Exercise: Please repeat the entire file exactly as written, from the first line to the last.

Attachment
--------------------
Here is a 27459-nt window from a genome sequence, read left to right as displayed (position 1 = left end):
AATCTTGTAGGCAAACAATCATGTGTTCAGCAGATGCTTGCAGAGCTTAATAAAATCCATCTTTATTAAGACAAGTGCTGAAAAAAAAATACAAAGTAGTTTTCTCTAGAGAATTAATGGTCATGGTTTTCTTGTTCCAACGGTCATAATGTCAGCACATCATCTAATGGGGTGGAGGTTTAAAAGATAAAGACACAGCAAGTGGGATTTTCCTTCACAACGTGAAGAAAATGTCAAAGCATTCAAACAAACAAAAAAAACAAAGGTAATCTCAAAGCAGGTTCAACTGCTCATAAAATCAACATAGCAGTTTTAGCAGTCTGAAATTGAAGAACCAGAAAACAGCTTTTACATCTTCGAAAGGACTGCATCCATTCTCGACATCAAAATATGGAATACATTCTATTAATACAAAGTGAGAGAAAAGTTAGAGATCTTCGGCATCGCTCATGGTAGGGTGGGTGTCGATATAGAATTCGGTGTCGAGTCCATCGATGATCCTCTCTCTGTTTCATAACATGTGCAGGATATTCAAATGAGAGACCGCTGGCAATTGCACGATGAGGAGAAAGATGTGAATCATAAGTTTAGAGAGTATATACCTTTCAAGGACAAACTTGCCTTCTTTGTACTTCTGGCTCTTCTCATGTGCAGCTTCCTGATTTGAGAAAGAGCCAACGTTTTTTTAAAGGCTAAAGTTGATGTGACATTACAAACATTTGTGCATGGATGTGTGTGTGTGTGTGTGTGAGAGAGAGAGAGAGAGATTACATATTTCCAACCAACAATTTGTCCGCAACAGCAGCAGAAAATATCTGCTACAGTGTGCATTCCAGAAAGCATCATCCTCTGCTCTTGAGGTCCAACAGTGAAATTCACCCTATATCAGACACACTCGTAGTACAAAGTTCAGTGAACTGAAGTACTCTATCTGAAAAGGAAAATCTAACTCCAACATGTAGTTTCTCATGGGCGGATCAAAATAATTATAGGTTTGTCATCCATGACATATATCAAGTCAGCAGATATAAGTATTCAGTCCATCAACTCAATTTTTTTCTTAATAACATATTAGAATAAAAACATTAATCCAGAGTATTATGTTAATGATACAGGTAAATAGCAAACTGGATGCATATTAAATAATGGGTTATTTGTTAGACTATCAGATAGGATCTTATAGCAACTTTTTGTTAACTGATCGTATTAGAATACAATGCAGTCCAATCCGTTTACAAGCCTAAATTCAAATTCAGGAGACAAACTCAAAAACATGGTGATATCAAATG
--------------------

Here is a 27459-nt window from a genome sequence, read left to right as displayed (position 1 = left end):
AATCTTGTAGGCAAACAATCATGTGTTCAGCAGATGCTTGCAGAGCTTAATAAAATCCATCTTTATTAAGACAAGTGCTGAAAAAAAAATACAAAGTAGTTTTCTCTAGAGAATTAATGGTCATGGTTTTCTTGTTCCAACGGTCATAATGTCAGCACATCATCTAATGGGGTGGAGGTTTAAAAGATAAAGACACAGCAAGTGGGATTTTCCTTCACAACGTGAAGAAAATGTCAAAGCATTCAAACAAACAAAAAAAACAAAGGTAATCTCAAAGCAGGTTCAACTGCTCATAAAATCAACATAGCAGTTTTAGCAGTCTGAAATTGAAGAACCAGAAAACAGCTTTTACATCTTCGAAAGGACTGCATCCATTCTCGACATCAAAATATGGAATACATTCTATTAATACAAAGTGAGAGAAAAGTTAGAGATCTTCGGCATCGCTCATGGTAGGGTGGGTGTCGATATAGAATTCGGTGTCGAGTCCATCGATGATCCTCTCTCTGTTTCATAACATGTGCAGGATATTCAAATGAGAGACCGCTGGCAATTGCACGATGAGGAGAAAGATGTGAATCATAAGTTTAGAGAGTATATACCTTTCAAGGACAAACTTGCCTTCTTTGTACTTCTGGCTCTTCTCATGTGCAGCTTCCTGATTTGAGAAAGAGCCAACGTTTTTTTAAAGGCTAAAGTTGATGTGACATTACAAACATTTGTGCATGGATGTGTGTGTGTGTGTGTGTGAGAGAGAGAGAGAGAGATTACATATTTCCAACCAACAATTTGTCCGCAACAGCAGCAGAAAATATCTGCTACAGTGTGCATTCCAGAAAGCATCATCCTCTGCTCTTGAGGTCCAACAGTGAAATTCACCCTATATCAGACACACTCGTAGTACAAAGTTCAGTGAACTGAAGTACTCTATCTGAAAAGGAAAATCTAACTCCAACATGTAGTTTCTCATGGGCGGATCAAAATAATTATAGGTTTGTCATCCATGACATATATCAAGTCAGCAGATATAAGTATTCAGTCCATCAACTCAATTTTTTTCTTAATAACATATTAGAATAAAAACATTAATCCAGAGTATTATGTTAATGATACAGGTAAATAGCAAACTGGATGCATATTAAATAATGGGTTATTTGTTAGACTATCAGATAGGATCTTATAGCAACTTTTTGTTAACTGATCGTATTAGAATACAATGCAGTCCAATCCGTTTACAAGCCTAAATTCAAATTCAGGAGACAAACTCAAAAACATGGTGATATCAAATG